True to its nature, March has come in like a lion with lots of wind, storm fronts and varying temperatures. The water levels of the lagoon system have been fluctuating 6-12 inches which is significant when talking about flats that only have 2 feet of water or less at high levels. Despite the crazy weather, the fishing has remained strong. Redfish and drum can still be found in huge schools and big trout are around shallow flats and sandbars holding smaller mullet. Water temperatures have been ranging from 55-70 degrees and the fish have been happy and feeding.
For anglers using spinning tackle, the 1/8 or 1/4 ounce jig with a paddle tail like the DOA CAL work well even under the windiest conditions. When winds are light, a 1/4 ounce DOA shrimp is my go to lure for redfish. The big trout have been eating both the 5.5″ CAL with a Woodies Rattle or the new DOA Airhead.
Fly anglers targeting redfish and black drum will do well using a small weighted fly that gets down quickly in front of tailing fish. A 7wt rod with a #4 redfish worm fly is a good place to start. For fly and spin anglers alike stealth, speed, and, accuracy, in that order, are the most important factors. What you use to catch them is much less important than getting whatever you have in front of the fish as soon as you can reach them. Fish that are fleeing from the boat are much less likely to eat. Nothing will catch you more fish when sight fishing the flats than learning to cast accurately.
On nearly every trip during the past month, we have encountered a minimum of 1,000 redfish, sometimes many more. The catching has varied and is directly tied to the anglers’ casting skill. Even when fishing large schools, it is much easier than it sounds and requires some casting accuracy. Below is a sample of some of the recently caught fish.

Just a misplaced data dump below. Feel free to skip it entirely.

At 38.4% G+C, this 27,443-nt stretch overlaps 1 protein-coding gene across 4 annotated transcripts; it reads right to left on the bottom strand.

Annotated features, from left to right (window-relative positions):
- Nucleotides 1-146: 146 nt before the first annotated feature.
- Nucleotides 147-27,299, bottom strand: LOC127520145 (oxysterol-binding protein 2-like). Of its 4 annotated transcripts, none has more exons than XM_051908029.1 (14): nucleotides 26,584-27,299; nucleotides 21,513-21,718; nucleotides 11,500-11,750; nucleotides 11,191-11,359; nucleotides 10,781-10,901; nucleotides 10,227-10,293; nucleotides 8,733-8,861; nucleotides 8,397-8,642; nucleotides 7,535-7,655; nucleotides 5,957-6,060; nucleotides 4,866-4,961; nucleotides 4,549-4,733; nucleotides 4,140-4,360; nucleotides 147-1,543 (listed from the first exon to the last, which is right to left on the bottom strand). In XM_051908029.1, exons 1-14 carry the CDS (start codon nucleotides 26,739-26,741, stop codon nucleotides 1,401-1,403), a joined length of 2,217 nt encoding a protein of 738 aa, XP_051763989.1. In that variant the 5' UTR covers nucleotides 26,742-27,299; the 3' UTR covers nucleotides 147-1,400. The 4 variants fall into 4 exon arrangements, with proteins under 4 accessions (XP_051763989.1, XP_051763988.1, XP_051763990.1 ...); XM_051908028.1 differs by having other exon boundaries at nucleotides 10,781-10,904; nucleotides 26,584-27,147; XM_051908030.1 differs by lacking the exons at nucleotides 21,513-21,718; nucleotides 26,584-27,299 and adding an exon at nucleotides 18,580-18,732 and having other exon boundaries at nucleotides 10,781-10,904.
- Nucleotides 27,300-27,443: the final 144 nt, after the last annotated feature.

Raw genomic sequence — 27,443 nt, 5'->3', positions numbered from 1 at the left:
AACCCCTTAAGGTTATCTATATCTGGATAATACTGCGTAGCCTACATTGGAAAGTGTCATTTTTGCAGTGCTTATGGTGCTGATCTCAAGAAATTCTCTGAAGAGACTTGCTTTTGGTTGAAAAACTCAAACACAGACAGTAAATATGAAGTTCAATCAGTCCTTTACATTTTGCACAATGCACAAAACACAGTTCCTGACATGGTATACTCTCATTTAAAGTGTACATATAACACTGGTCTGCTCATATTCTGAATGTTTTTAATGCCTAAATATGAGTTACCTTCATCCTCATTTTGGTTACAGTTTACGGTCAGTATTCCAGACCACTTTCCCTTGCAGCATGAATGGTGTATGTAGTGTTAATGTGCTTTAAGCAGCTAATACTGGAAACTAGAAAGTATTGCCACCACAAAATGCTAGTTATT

Last week, after one of the coldest fronts of the year and on a less than perfect weather day, I had the pleasure of hosting Captains Greag DeVault and Clay Eavenson of the B3 Fishing website. They filmed our day on Mosquito lagoon and it will air on their website soon. They showed that even under tough conditions you can catch plenty of redfish.
I anticipate the big schools to remain on the flats for the next couple months. As the weeks go by, these schools become more and more educated and aware of noises from approaching boats. Motors will scare these fish from long distances as will things as simple and squeaking shoes on the deck. Approach quietly and you will encounter a lot more fish. Unless the water dips into the 40’s, which is unlikely this late in the year, the fish should remain on the shallow flats all day long.
You can find contact details for Capt. Chris Myers on his Orlando Fishing Guide website.